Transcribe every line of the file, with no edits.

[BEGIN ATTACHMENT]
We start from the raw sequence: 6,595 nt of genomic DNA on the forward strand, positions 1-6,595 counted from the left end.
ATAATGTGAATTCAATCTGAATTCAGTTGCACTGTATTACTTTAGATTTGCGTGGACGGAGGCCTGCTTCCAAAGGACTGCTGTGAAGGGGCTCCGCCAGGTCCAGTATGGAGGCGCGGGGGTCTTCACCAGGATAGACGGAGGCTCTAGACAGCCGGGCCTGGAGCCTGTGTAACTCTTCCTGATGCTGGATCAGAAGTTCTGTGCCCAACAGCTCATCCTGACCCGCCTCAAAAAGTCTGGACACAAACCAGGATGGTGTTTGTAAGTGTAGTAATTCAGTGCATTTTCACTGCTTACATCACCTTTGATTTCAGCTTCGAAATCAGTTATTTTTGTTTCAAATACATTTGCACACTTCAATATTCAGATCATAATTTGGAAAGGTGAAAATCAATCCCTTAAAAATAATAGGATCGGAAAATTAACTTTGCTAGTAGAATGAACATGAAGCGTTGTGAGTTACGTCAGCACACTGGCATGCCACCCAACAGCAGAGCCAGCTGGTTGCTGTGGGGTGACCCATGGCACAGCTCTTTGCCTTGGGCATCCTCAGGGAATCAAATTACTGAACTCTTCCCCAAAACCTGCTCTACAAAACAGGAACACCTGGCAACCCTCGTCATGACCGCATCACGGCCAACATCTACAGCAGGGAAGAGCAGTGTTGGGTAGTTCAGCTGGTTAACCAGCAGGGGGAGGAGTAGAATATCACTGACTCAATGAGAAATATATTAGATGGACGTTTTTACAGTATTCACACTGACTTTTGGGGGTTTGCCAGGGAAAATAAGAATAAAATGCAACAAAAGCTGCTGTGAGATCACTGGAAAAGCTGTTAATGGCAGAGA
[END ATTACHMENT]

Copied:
We start from the raw sequence: 6,595 nt of genomic DNA on the forward strand, positions 1-6,595 counted from the left end.
ATAATGTGAATTCAATCTGAATTCAGTTGCACTGTATTACTTTAGATTTGCGTGGACGGAGGCCTGCTTCCAAAGGACTGCTGTGAAGGGGCTCCGCCAGGTCCAGTATGGAGGCGCGGGGGTCTTCACCAGGATAGACGGAGGCTCTAGACAGCCGGGCCTGGAGCCTGTGTAACTCTTCCTGATGCTGGATCAGAAGTTCTGTGCCCAACAGCTCATCCTGACCCGCCTCAAAAAGTCTGGACACAAACCAGGATGGTGTTTGTAAGTGTAGTAATTCAGTGCATTTTCACTGCTTACATCACCTTTGATTTCAGCTTCGAAATCAGTTATTTTTGTTTCAAATACATTTGCACACTTCAATATTCAGATCATAATTTGGAAAGGTGAAAATCAATCCCTTAAAAATAATAGGATCGGAAAATTAACTTTGCTAGTAGAATGAACATGAAGCGTTGTGAGTTACGTCAGCACACTGGCATGCCACCCAACAGCAGAGCCAGCTGGTTGCTGTGGGGTGACCCATGGCACAGCTCTTTGCCTTGGGCATCCTCAGGGAATCAAATTACTGAACTCTTCCCCAAAACCTGCTCTACAAAACAGGAACACCTGGCAACCCTCGTCATGACCGCATCACGGCCAACATCTACAGCAGGGAAGAGCAGTGTTGGGTAGTTCAGCTGGTTAACCAGCAGGGGGAGGAGTAGAATATCACTGACTCAATGAGAAATATATTAGATGGACGTTTTTACAGTATTCACACTGACTTTTGGGGGTTTGCCAGGGAAAATAAGAATAAAATGCAACAAAAGCTGCTGTGAGATCACTGGAAAAGCTGTTAATGGCAGAGA